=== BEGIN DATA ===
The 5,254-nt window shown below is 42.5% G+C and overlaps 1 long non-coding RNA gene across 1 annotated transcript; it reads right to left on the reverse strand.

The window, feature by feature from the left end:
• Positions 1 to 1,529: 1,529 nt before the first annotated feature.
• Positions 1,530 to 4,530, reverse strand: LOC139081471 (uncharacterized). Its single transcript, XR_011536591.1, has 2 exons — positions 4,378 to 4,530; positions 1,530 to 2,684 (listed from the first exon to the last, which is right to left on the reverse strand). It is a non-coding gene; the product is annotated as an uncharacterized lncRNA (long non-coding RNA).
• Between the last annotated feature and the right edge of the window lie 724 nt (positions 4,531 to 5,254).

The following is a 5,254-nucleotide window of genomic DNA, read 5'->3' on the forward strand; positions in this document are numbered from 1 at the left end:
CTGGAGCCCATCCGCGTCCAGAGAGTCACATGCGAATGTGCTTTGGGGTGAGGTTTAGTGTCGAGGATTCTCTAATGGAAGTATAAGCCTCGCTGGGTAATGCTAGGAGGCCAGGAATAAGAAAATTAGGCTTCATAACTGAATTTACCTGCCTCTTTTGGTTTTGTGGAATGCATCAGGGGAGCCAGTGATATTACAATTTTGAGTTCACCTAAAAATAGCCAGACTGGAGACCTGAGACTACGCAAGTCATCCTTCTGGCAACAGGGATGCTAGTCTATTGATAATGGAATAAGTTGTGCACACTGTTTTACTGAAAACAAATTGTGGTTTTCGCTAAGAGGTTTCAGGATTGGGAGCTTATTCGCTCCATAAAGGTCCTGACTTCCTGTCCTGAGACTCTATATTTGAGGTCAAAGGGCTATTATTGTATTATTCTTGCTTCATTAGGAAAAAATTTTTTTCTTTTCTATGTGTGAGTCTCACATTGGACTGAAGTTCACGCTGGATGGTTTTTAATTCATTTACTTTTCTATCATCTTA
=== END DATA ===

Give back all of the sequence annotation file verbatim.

The 5,254-nt window shown below is 42.5% G+C and overlaps 1 long non-coding RNA gene across 1 annotated transcript; it reads right to left on the reverse strand.

The window, feature by feature from the left end:
• Positions 1 to 1,529: 1,529 nt before the first annotated feature.
• Positions 1,530 to 4,530, reverse strand: LOC139081471 (uncharacterized). Its single transcript, XR_011536591.1, has 2 exons — positions 4,378 to 4,530; positions 1,530 to 2,684 (listed from the first exon to the last, which is right to left on the reverse strand). It is a non-coding gene; the product is annotated as an uncharacterized lncRNA (long non-coding RNA).
• Between the last annotated feature and the right edge of the window lie 724 nt (positions 4,531 to 5,254).

The following is a 5,254-nucleotide window of genomic DNA, read 5'->3' on the forward strand; positions in this document are numbered from 1 at the left end:
CTGGAGCCCATCCGCGTCCAGAGAGTCACATGCGAATGTGCTTTGGGGTGAGGTTTAGTGTCGAGGATTCTCTAATGGAAGTATAAGCCTCGCTGGGTAATGCTAGGAGGCCAGGAATAAGAAAATTAGGCTTCATAACTGAATTTACCTGCCTCTTTTGGTTTTGTGGAATGCATCAGGGGAGCCAGTGATATTACAATTTTGAGTTCACCTAAAAATAGCCAGACTGGAGACCTGAGACTACGCAAGTCATCCTTCTGGCAACAGGGATGCTAGTCTATTGATAATGGAATAAGTTGTGCACACTGTTTTACTGAAAACAAATTGTGGTTTTCGCTAAGAGGTTTCAGGATTGGGAGCTTATTCGCTCCATAAAGGTCCTGACTTCCTGTCCTGAGACTCTATATTTGAGGTCAAAGGGCTATTATTGTATTATTCTTGCTTCATTAGGAAAAAATTTTTTTCTTTTCTATGTGTGAGTCTCACATTGGACTGAAGTTCACGCTGGATGGTTTTTAATTCATTTACTTTTCTATCATCTTA